President Cyril Ramaphosa says the ongoing load shedding is devastating for the country, causing our economy great harm and disrupting the lives of citizens.
Eskom announced on Monday that it will increase its load shedding from Stage 4 to Stage 6. The power utility says this is as a result of a shortage of capacity following a technical problem at Medupi power station, impacting additional generation supply.
The President says he has been in constant communication with the Minister of Public Enterprises and the leadership of the electricity utility on the state of the national grid and on the work being done to address the current crisis.
“Our immediate priority is to get as much generating capacity back on line within the shortest possible time. Eskom’s emergency response command centre and technical teams are working around the clock to fix multiple breakdowns.
He adds, “The anger and frustration that this load shedding has caused is understandable. It is essential at this time that all stakeholders work together to restore adequate supply of electricity in the shortest time. We call on all South Africans, especially energy intensive users, to reduce consumption at this time.”
We regret and sincerely apologise that stage 4 loadshedding will move to Stage 6 loadshedding as from 18:00 today, as a result of a shortage of capacity. This follows a technical problem at Medupi Power Station impacting additional generation supply. https://t.co/Nxo0ltbuee pic.twitter.com/YXdfI0PzrM
— Eskom Hld SOC Ltd (@Eskom_SA) December 9, 2019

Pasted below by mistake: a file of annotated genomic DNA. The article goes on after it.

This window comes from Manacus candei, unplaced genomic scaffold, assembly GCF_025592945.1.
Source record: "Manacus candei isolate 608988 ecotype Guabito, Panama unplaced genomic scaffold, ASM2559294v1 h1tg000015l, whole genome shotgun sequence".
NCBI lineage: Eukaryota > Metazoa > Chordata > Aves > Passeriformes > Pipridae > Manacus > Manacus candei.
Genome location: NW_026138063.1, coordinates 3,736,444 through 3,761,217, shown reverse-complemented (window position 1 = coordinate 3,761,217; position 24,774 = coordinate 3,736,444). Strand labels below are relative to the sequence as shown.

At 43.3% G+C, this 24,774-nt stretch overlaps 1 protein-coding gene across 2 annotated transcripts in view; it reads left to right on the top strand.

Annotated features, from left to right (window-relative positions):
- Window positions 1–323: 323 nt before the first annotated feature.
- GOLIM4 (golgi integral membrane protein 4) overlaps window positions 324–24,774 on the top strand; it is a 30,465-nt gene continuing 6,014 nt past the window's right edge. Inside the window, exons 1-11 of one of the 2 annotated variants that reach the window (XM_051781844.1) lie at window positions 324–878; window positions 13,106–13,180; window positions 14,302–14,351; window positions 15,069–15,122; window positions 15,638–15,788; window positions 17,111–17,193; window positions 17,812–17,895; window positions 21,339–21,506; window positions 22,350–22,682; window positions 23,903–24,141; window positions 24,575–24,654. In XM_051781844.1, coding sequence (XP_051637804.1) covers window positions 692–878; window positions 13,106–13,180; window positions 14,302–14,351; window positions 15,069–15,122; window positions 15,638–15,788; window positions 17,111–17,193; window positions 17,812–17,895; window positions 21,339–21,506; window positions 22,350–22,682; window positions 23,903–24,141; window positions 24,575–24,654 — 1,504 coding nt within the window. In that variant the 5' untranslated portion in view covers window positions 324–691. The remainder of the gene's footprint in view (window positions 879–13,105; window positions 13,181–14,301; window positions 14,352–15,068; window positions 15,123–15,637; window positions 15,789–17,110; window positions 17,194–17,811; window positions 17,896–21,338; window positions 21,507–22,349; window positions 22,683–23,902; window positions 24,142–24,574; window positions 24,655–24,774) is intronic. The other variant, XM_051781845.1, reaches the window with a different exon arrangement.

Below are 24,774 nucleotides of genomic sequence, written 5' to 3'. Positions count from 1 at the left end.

Load shedding affecting consumers
Eskom board Chairperson Jabu Mabuza says the power utility fully understands how load shedding is affecting its consumers. The cut was the largest since Eskom introduced rolling blackouts in 2008. The move followed what Eskom described as unprecedented heavy rain and flooding that triggered failures at the power utility’s Medupi plant.
Supplies to businesses and households across the country have been disrupted. Mabuza says the heavy rains have caused coal handling and operational problems at several station.
“The effect is – it flooded all our open cast mines. It has flooded some of our mines, we had to shut down Camden as the whole power station was flooded and the impact of rain also manifests on the coal side. So these rains have been unprecedented.”
Earlier the power utility said that its system was still highly constrained. Eskom spokesperson Dikatso Mothae has asked customers to use electricity responsibly to help to reduce the level of load shedding.
“For now in terms of Stage 6 this will continue until 11 o’clock this evening. However, we must inform customers that we’re likely to continue with load shedding, that at what stage we’ll be in a better position to advise later on this evening once we’ve seen how the system has performed up until the evening.”
Impact on SA economy
Business owners in the North West are feeling the pinch of load shedding. They say they’re finding it difficult to operate without electricity – a situation which is forcing them to turn customers away. These business owners say they have lost thousands of rand.
“This load shedding is a problem and those who are coming for lunch it’s disaster and I have to pay R27 000 for rent and also I have to pay the employees. So where am I going to get that money?”
“Last week I lost more R7000. Load shedding is affecting us and now we are on festive season and I lost so many customers.”
Eskom’s Chief Operating Officer, Jan Oberholzer explains:
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